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The effect of topography on the evolution of unstable disturbances in a baroclinic atmosphereA two layer spectral quasi-geostrophic model is used to simulate the effects of topography on the equilibria, their stability, and the long term evolution of incipient unstable waves. The flow is forced by latitudinally dependent radiative heating. Dissipation is in the form of Rayleigh friction. An analytical solution is found for the propagating finite amplitude waves which result from baroclinic instability of the zonal winds when topography is absent. The appearance of this solution for wavelengths just longer than the Rossby radius of deformation and disappearance of ultra-long wavelengths is interpreted in terms of the Hopf bifurcation theory. Simple dynamic and thermodynamic criteria for the existence of periodic Rossby solutions are presented. A Floquet stability analysis shows that the waves are neutral. The nature of the form drag instability of high index equilibria is investigated. The proximity of the equilibrium shear to a resonant value is essential for the instability, provided the equilibrium occurs at a slightly stronger shear than resonance.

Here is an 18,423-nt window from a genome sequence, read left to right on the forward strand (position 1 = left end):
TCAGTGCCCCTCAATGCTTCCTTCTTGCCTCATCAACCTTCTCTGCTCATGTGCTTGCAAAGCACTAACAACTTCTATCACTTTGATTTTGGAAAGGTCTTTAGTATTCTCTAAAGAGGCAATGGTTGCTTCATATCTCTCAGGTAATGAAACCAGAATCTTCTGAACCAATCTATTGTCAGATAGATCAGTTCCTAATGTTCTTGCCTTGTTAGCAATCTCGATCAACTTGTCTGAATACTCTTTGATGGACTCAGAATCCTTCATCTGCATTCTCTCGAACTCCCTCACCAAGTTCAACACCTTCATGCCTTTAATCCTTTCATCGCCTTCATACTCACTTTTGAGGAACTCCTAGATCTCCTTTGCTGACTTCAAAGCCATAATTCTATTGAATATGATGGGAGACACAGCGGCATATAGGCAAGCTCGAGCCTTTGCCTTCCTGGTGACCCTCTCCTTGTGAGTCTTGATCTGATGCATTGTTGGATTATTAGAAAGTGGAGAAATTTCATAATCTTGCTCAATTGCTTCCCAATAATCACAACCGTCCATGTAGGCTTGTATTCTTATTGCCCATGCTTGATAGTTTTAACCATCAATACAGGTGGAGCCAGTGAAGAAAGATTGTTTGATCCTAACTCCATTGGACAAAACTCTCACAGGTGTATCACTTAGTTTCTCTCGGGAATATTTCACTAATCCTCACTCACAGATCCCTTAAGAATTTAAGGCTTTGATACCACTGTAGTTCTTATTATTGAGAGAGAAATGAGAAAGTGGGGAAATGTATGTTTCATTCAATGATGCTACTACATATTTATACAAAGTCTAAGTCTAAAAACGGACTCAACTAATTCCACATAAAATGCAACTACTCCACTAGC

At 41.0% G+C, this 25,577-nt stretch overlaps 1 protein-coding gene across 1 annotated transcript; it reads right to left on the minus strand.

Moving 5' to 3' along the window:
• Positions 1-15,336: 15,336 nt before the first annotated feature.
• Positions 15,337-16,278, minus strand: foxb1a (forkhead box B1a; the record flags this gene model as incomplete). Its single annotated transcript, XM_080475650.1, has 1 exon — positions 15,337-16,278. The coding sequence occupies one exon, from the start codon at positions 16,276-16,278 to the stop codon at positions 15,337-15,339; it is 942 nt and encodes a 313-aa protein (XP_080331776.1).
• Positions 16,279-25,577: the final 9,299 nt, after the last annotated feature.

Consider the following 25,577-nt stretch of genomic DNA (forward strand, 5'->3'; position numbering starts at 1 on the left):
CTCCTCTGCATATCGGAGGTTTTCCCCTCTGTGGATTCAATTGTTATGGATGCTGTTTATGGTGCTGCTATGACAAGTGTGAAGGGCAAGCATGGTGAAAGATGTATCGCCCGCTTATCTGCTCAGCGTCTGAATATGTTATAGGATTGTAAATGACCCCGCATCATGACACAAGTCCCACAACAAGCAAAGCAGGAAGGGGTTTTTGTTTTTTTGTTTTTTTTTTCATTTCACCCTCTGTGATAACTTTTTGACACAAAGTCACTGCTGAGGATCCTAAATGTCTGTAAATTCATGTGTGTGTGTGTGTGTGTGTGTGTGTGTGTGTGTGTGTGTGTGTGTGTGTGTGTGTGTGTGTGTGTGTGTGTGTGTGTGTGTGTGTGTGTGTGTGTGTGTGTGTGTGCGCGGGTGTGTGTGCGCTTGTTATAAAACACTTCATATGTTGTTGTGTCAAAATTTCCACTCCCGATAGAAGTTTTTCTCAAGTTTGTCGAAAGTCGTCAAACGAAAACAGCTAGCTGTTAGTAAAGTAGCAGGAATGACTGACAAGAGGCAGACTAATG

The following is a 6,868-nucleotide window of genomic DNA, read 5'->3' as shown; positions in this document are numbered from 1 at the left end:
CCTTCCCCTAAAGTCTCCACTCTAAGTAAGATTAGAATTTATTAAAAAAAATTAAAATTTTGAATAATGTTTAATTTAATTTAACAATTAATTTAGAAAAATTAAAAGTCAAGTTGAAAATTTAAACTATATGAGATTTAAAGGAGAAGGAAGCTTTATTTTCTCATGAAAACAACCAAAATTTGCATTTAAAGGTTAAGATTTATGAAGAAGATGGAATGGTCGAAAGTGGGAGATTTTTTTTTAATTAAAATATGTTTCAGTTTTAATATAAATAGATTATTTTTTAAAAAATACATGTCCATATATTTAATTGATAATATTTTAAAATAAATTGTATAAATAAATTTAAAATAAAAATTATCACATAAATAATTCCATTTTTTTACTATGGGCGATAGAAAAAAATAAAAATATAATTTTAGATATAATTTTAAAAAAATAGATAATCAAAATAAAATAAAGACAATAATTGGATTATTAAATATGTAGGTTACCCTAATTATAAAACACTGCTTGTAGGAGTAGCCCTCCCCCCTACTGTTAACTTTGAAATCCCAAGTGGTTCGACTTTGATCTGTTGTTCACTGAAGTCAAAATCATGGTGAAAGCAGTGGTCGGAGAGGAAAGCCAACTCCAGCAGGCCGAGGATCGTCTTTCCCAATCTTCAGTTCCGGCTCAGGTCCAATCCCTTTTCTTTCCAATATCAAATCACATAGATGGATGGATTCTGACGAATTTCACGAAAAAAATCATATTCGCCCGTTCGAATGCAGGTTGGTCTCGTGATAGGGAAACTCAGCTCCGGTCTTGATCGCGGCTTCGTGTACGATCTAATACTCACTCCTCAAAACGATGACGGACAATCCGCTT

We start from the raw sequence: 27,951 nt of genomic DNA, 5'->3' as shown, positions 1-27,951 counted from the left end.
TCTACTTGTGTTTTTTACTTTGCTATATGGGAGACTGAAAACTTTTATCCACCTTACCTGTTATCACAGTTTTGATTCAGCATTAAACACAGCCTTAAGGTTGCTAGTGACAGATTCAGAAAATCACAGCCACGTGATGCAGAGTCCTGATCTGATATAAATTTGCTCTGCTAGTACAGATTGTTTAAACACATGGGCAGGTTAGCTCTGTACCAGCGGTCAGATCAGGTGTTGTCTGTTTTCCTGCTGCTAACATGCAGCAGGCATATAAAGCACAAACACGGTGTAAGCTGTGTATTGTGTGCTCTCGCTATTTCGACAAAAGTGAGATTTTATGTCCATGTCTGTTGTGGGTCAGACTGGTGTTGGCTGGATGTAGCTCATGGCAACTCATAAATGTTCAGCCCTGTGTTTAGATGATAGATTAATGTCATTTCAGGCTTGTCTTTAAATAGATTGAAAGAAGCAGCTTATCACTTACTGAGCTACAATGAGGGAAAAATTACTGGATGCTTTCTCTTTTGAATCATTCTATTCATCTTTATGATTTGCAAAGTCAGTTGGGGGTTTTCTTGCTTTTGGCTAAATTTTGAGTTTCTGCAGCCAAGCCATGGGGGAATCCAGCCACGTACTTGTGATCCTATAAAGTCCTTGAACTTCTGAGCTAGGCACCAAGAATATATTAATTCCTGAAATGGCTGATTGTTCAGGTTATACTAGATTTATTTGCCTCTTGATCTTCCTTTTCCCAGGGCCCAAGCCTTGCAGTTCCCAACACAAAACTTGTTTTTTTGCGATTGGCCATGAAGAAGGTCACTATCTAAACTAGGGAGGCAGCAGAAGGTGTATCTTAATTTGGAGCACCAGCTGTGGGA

Document ID
Document Type
Clark, J. H. E. (Pennsylvania State Univ. University Park, PA, United States)
Date Acquired
August 12, 2013
Publication Date
May 1, 1985
Publication Information
Publication: The Util. of Satellite Data and Dyn. in Understanding and Predicting Global Weather Phenomena
Subject Category
Distribution Limits
Work of the US Gov. Public Use Permitted.
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